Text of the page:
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Ongoing seasonally uneven climate warming leads to earlier autumn growth cessation in deciduous trees

Author:
Zohner, Constantin M., Renner, Susanne S.
Source:
Oecologia 2019 v.189 no.2 pp. 549-561
ISSN:
0029-8549
Subject:
autumn, bud set, budbreak, buds, canopy, climate, ecosystems, global warming, leaves, overwintering, phenology, photosynthesis, saplings, spring, summer, understory, winter, woody plants, Europe
Abstract:
Ongoing global warming is causing phenological shifts that affect photosynthesis and growth rates in temperate woody species. However, the effects of seasonally uneven climate warming—as is occurring in much of Europe, where the winter/spring months are warming twice as fast than the summer/autumn months—on autumn growth cessation (completion of overwintering buds) and leaf senescence, and possible carry-over effects between phenophases, remain under-investigated. We conducted experiments in which we exposed saplings of canopy and understory species to 4 °C warming in winter/spring, summer/autumn, or all year to disentangle how the timing of bud break, bud set completion, and leaf senescence is affected by seasonally uneven warming. All-year warming led to significantly delayed leaf senescence, but advanced bud set completion; summer/autumn warming only delayed leaf senescence; and winter/spring warming advanced both bud set and senescence. The non-parallel effects of warming on bud completion and leaf senescence show that leaf senescence alone is an inadequate proxy for autumn growth cessation in trees and counterintuitively suggest that continued uneven seasonal warming will advance cessation of primary growth in autumn, even when leaf senescence is delayed. Phenological responses to warming treatments (earlier spring onset, later autumn senescence) were more than twice as high in understory species than in canopy species, which can partly be explained by the absence of carry-over effects among phenophases in the former group. This underscores the need to consider differences among plant functional types when forecasting the future behaviour of ecosystems.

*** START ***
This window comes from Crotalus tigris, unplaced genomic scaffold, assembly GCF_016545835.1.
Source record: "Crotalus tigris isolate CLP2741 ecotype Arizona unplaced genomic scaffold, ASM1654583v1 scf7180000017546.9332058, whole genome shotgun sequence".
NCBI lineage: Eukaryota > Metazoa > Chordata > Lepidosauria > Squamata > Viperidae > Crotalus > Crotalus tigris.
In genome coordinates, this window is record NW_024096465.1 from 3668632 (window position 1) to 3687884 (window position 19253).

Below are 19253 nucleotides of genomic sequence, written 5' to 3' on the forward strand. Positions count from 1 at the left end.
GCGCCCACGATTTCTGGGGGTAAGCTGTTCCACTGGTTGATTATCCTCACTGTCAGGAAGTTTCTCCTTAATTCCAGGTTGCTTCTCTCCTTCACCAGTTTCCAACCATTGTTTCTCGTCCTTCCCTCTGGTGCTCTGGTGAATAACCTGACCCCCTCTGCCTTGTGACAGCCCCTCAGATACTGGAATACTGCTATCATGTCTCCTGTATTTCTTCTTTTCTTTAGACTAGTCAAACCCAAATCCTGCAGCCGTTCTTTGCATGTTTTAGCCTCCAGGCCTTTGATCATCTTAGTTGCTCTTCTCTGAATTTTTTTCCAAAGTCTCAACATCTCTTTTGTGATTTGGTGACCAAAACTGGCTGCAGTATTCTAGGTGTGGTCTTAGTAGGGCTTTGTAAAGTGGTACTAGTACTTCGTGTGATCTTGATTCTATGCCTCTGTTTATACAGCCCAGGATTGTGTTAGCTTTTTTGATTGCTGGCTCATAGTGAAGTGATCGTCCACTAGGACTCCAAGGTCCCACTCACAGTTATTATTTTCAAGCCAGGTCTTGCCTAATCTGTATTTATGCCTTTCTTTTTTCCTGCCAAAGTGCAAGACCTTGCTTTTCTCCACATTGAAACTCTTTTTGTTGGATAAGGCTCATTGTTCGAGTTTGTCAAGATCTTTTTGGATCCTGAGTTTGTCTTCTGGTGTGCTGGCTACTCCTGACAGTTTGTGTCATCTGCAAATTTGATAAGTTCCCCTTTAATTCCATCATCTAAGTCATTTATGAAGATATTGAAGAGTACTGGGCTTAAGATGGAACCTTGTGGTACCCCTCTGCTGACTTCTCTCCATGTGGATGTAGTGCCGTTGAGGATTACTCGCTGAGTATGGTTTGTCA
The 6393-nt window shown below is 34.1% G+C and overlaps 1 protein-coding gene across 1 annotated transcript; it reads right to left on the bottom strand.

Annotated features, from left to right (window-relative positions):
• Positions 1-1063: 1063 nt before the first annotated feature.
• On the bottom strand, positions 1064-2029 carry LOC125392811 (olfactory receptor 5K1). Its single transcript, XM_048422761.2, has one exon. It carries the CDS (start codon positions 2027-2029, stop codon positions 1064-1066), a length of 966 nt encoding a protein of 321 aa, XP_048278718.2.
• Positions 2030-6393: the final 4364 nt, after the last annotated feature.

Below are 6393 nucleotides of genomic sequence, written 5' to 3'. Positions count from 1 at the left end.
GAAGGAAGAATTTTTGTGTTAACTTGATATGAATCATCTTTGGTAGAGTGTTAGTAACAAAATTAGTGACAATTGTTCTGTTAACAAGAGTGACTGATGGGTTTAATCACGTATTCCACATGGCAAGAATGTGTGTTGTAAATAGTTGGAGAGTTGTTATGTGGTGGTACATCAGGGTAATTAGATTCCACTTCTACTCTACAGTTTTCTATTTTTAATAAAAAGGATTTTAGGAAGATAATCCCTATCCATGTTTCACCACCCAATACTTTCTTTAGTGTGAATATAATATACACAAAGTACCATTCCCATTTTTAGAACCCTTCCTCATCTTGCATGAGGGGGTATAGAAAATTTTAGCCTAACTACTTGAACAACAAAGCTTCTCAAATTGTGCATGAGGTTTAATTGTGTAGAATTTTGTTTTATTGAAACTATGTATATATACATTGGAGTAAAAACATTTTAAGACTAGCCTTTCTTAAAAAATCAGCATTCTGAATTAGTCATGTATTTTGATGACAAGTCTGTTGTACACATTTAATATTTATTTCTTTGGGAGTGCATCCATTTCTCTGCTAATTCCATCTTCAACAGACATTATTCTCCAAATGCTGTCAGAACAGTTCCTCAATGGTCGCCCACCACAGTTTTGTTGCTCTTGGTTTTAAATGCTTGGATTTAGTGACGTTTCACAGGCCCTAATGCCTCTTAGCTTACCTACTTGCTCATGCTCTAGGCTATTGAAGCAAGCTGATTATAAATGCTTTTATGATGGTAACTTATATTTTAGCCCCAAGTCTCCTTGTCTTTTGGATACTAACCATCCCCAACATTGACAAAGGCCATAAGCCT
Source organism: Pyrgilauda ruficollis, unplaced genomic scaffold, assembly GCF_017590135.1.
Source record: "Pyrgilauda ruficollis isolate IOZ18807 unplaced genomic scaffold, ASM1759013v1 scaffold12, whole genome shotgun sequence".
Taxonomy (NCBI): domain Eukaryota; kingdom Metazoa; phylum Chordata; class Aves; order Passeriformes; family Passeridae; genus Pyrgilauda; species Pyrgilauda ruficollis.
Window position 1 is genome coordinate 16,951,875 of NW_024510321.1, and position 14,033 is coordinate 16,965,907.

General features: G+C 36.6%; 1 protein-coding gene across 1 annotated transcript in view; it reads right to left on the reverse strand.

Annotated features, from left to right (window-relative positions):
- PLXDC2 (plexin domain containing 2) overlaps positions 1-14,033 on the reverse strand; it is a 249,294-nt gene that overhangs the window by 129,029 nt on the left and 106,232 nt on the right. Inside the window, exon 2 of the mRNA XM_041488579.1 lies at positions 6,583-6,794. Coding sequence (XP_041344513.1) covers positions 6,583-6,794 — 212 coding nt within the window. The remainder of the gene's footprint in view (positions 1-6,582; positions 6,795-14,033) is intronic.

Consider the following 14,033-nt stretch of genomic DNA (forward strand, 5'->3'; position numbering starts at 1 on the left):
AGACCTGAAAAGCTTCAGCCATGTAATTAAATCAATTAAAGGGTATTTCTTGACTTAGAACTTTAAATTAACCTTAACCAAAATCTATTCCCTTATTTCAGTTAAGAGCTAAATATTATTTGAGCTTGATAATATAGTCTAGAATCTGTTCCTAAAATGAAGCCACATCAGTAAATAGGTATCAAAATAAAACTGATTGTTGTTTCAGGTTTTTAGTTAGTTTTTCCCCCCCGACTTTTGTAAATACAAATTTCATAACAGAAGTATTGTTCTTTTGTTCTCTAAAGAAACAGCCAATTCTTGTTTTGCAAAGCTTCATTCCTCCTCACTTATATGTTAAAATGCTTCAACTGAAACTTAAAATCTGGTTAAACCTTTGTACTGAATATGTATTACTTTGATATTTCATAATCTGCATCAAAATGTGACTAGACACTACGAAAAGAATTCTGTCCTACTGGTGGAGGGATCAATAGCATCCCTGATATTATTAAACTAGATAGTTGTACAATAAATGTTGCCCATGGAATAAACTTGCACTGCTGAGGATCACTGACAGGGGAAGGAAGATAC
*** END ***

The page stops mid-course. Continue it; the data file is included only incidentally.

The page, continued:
Agid:
6324666